Outfitted with a headset and controller, 12-year-old Tommy Peachock sat cross-legged on his hospital bed and floated through a bright, blue sea. His head swiveled side to side, up and down, as he watched whales and dolphins swim up to him.
It was Tommy’s first experience with virtual reality (VR), a technology that’s finding new and varied uses in medical settings.
Akron Children’s Hospital landed 6 units in August from KindVR, a California company. KindVR works with a number of hospitals researching various medical uses of VR. The goal is to help distract and calm young patients who are in pain or facing medical procedures.
Research has shown that VR distraction is effective at reducing pain. More studies are underway to see if VR is valuable in different hospital settings like emergency rooms and before surgery.
Tommy is a leukemia patient of the Showers Family Center for Childhood Cancer and Blood Disorders. He was hospitalized recently after spiking a fever. His family is from Hubbard in Trumbull County.
Tommy was dressed and ready to go home on this morning.
With his mother Sharon watching, hospital volunteer Jessica Benson slipped an Android phone into the headset, showed Tommy the controller and started the KindVR Aqua program.
With his controller, Tommy blew virtual bubbles at sea creatures and objects, which turned them into rainbow colors. Tommy was absorbed in the 15-minute underwater journey.
About halfway through, he broke silence. “There’s a seal in front of me,” he called out.
Acquiring VR units was Jessica’s idea. A former substitute schoolteacher, she is enthusiastic about VR, pointing out that it helps reduce pain and thus reliance painkillers. She spreads the virtues of VR every chance she gets.
Married to Dr. Gregory Benson, medical director of outpatient surgery, Jessica began thinking about VR years ago when her mother was in a nursing home.
“What VR does is it changes the state of mind you are in,” she said. “Many of the nursing home patients would never go on a big trip again, they’d never go to Hawaii. But I thought we could bring Hawaii to them.”
She pitched the idea to Wendy Sawyer of Volunteer Services, and they received a $26,000 grant from the charity group Child’s Play. Jessica researched VR in children’s hospital settings and recommended KindVR, which was founded in 2014 by Simon Robertson, a game developer and child life volunteer at UCSF Benioff Children’s Hospital Oakland.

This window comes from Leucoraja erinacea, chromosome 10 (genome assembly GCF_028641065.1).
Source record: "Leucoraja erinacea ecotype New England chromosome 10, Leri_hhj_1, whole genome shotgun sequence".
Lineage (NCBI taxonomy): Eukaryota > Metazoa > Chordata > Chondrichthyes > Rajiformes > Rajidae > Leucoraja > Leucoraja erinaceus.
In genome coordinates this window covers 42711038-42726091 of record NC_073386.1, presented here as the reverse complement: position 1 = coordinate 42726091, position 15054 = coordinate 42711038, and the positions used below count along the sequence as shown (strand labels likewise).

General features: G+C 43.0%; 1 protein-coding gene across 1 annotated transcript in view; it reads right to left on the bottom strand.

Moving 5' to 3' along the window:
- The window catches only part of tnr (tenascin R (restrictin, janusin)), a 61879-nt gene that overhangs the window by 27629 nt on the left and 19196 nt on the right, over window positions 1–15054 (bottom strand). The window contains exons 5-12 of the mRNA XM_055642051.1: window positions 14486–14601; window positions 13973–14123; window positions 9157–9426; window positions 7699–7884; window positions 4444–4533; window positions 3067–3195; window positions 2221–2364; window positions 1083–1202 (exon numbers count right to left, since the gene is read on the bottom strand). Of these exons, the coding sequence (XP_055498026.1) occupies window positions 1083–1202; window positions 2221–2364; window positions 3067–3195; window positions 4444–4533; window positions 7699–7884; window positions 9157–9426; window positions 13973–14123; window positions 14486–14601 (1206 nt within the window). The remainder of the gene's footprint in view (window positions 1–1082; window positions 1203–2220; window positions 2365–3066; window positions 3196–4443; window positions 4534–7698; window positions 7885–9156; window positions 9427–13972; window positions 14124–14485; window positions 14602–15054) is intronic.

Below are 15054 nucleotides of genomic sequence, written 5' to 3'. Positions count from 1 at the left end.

The units come with cleaning packets, hairnets and disposable face pads, for infection control.
“We try it as a distraction for pain,” said child life specialist Brenda Powell. “I’ve also used it before procedures to help get kids relaxed so they’re not as anxious. It’s a great tool.”
Jessica believes this is just the beginning. Other areas where VR might be useful include wound care, catheter insertions and chest port procedures. The KindVR program includes a virtual MRI to prepare kids for the imaging test.
“Remember Julie McCoy from The Love Boat? This was the girl who created all the experiences. She got everybody to go where they wanted to be going. So that’s what I want to be at Akron Children’s Hospital,” Jessica said.
“My big goal is to get a family together, everyone with head gear, and say on the count of 3 we’re all going to jump onto It’s a Small World at Disney World. I would push the button and they all are side by side on a boat, starting their journey at exact same moment, having the experience at the same time.”
One day last fall, Jessica was cleaning a headset at the main lobby desk when a woman came by and asked if her daughter, who was in the hospital, could try it out.
Jessica obliged and brought the unit to the teen’s room. The girl sat up in bed and dove into KindVR Aqua. She couldn’t stop talking about it afterward, Jessica said.
“Mom started to cry because her daughter was smiling. She hadn’t smiled in a long time,” she said.